The author is beguiling, affable, and both deeply serious and deeply illuminating without ever being too solemn about what he’s up to. This is no heavyweight academic mentor but a guide who dips here and there like a scavenging ocean bird, though always methodically, moving from one verse to another and one poem to another through the work of Yeats, Frost, Dickinson and a dozen more, making their work much more interesting than a casual reader might discern—and fun too.

Those of us whose interests run more to science than poetry, and who hardly read more than a handful of poems a year, work mostly at disambiguation. We disapprove of double tongues and triple meanings: our main work is discriminating X from Y. This is necessary. More than that, in a rational world it’s essential. But it makes us impatient of cultivated vagary, elusive notes, mere music—fearful of getting lost between sense and sensibility.

That’s where Muldoon is useful. He reassures us that poetry is worth our attention. And The End of the Poem itself is an admirable performance. It not only points the associational trail from line to line and verse to verse, it’s a continuous argument linking seventeen poets and their imaginations from Yeats’s All Souls’ Night in Chapter One to Seamus Heaney’s Keeping Going in Chapter Fifteen.

There are plenty of minor pleasures along the way. Because Robert Frost greatly admired William James (James was “one of Frost’s heroes”), this provides Muldoon with an excuse for including a passage from a letter written by James to Henri Bergson. It refers to Bergson’s L’évolution créatrice of 1907, a book that appeared in English in 1911 as Creative Evolution:

O my Bergson, you are a magician, and your book is a marvel… In finishing it I found… such a flavor of persistent euphony, as of a rich river that never foamed or ran thin, but steadily and firmly proceeded with its banks full to the brim.

All Souls’ Night

Midnight has come, and the great Christ Church Bell
And many a lesser bell sound through the room;
And it is All Souls’ Night,
And two long glasses brimmed with muscatel
Bubble upon the table. A ghost may come;
For it is a ghost’s right,
His element is so fine
Being sharpened by his death,
To drink from the wine-breath
While our gross palates drink from the whole wine.

I need some mind that, if the cannon sound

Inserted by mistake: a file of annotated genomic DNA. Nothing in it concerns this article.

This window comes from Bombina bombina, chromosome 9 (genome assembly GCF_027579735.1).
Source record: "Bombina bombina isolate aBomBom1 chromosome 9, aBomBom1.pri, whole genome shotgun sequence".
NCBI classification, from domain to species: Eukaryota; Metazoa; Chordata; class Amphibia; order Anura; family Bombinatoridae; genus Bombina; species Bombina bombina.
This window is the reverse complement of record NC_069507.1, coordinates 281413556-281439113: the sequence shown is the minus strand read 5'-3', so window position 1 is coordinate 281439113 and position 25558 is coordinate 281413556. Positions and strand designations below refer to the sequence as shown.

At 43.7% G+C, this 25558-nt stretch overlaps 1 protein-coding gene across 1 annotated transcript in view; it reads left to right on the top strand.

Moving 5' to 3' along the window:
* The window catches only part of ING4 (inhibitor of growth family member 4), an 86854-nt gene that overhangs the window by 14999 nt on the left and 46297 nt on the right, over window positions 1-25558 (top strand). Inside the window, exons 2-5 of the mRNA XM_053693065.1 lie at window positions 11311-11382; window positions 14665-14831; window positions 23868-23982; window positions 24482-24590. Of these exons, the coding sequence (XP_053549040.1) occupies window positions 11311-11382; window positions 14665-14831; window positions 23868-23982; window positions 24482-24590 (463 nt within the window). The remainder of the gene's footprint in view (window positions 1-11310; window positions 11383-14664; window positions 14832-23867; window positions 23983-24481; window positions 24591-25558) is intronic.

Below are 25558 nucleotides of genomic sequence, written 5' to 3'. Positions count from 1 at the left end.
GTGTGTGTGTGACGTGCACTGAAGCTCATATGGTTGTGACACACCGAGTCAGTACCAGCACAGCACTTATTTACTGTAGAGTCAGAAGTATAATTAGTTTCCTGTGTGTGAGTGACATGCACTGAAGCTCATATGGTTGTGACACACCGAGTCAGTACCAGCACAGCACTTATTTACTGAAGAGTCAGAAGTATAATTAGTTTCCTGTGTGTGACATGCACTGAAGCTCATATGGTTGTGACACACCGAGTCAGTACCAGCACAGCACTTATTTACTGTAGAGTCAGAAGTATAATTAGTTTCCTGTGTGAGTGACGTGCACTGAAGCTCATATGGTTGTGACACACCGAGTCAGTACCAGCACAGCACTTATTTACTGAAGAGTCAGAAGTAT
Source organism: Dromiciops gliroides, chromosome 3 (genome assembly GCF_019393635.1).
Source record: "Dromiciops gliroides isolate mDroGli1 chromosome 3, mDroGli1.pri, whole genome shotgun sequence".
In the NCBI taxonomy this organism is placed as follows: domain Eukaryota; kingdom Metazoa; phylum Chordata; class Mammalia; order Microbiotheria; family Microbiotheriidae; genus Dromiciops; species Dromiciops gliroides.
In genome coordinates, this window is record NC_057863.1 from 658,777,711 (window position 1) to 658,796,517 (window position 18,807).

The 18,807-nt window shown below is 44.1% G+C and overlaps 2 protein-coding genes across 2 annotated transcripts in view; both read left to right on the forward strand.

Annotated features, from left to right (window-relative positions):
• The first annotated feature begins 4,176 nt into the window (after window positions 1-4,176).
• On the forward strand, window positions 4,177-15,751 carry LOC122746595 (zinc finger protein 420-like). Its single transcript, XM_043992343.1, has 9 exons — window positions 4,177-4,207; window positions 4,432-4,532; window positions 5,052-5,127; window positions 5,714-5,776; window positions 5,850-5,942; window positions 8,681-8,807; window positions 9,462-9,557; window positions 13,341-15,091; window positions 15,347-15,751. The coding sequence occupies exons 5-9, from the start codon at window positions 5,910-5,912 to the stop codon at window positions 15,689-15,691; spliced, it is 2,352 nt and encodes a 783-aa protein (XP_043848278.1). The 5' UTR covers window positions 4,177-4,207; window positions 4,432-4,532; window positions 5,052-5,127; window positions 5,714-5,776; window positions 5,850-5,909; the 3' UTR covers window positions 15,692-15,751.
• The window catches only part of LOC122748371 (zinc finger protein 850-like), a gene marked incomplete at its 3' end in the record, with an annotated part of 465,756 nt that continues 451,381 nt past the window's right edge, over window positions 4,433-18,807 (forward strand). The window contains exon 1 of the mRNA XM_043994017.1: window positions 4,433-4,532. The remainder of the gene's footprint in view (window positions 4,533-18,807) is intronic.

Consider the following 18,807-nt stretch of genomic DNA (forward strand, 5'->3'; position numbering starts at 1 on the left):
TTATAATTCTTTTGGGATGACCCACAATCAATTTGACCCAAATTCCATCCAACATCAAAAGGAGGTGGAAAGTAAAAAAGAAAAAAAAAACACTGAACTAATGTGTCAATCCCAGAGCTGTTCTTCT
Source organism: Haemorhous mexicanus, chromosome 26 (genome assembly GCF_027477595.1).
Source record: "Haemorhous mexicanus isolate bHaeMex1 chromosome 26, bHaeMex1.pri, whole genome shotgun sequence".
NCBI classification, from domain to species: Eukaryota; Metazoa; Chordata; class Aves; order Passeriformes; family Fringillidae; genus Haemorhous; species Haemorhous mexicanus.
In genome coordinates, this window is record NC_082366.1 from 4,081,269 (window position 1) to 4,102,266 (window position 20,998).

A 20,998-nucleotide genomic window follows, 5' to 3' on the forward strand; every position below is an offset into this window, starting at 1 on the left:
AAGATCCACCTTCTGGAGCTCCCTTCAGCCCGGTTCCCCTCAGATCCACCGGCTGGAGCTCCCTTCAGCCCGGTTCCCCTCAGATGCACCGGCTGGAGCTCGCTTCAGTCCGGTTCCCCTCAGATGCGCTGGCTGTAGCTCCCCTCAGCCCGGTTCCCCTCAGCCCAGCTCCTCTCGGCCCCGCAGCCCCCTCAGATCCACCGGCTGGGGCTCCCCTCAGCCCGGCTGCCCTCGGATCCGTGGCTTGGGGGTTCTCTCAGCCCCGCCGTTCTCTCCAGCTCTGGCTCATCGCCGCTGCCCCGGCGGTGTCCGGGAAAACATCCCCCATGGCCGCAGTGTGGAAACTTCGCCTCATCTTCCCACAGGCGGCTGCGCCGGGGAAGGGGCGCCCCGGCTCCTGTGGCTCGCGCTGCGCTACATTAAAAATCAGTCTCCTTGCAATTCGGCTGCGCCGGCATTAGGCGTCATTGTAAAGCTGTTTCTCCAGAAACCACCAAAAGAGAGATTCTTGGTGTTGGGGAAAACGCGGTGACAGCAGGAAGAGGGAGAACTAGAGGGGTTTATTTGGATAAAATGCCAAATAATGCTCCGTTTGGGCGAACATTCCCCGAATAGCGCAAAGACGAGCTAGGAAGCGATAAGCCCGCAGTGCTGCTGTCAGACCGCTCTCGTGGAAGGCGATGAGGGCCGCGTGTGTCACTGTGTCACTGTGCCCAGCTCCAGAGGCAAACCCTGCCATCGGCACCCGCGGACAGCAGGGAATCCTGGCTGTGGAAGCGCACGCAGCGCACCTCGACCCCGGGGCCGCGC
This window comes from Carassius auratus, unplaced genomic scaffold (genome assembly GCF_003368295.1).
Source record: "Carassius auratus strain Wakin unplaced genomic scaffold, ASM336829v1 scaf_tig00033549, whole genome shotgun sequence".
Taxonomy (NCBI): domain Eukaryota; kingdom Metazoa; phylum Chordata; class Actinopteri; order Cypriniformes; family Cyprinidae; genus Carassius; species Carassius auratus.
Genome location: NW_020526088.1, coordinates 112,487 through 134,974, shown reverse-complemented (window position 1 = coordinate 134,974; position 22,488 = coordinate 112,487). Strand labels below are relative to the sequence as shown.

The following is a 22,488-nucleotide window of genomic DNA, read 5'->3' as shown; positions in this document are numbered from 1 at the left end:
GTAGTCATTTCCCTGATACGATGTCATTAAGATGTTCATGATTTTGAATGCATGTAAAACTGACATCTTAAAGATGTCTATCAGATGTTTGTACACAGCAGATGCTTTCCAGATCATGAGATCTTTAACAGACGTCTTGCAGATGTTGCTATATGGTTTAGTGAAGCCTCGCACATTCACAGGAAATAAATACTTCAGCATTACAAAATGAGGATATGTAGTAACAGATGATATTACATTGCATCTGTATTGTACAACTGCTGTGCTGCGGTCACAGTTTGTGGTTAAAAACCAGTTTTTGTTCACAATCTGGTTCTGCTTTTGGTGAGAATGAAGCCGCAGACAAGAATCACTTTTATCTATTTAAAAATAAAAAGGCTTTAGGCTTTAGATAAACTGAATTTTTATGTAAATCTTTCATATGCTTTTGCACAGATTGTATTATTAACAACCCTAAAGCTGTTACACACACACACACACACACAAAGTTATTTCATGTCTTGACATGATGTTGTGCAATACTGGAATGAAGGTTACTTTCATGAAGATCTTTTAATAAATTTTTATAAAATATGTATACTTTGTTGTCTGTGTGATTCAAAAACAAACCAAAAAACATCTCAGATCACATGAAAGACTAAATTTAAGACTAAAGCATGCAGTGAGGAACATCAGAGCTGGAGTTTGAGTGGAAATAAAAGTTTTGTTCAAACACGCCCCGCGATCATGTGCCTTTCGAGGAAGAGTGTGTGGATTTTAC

From every quarter of the world, can stay
Wound in mind’s pondering
As mummies in the mummy-cloth are wound;
Because I have a marvellous thing to say,
A certain marvellous thing
None but the living mock,
Though not for sober ear;
It may be all that hear
Should laugh and weep an hour upon the clock.

There are eight more verses—but here two will do. Muldoon follows the complete set by announcing that he “wants to say a word or two”, ruminatively says five hundred, then interestingly remarks on the various ways people read poetry. “One may scan the poem as a shape on the page, taking in aspects of its geometry, well before one embarks on what we think of as a conventional line-by-line reading.” For academic support he quotes Walter Fenno Dearborn as follows (Dearborn wrote The Psychology of Reading in 1906):

That which we ordinarily do when we run over in ‘our mind’s eye’ the lines of a page which we have just been reading or of a passage which we have committed to memory offers an instance of a movement of attention over a field that is not present in the visual sense, except as a memory image… As is well known, many can recall during the recitation of a memorized passage a pretty constant image of the general appearance of the page and of an occasional word or group of words.

Before long, too, but barely before we have fully grasped the strange relation between mnemosyne and layout, the memorizing of thoughts and their spatial configuration on a page, the author tells a story about Yeats, who but for alphabetic accident might be Keats, and indeed was once mistaken for the latter by a one time president of Colgate University.

Apparently Yeats was to give a reading at Colgate, and the president, who insisted on personally presenting the distinguished visitor “and had obviously boned up big-time, introduced Yeats as the author of Ode to Psyche, Ode to a Nightingale and Ode on Melancholy.”

“This is not only an honest mistake of the sort that anyone who stands up to speak is likely to make (writes Muldoon) but it’s not entirely without basis. For this very line, on which we’ve lingered quite a while, includes at least two words that Yeats has borrowed from Keats. The words are ‘brimmed’ and ‘bubble’ and they come directly from Ode to a Nightingale: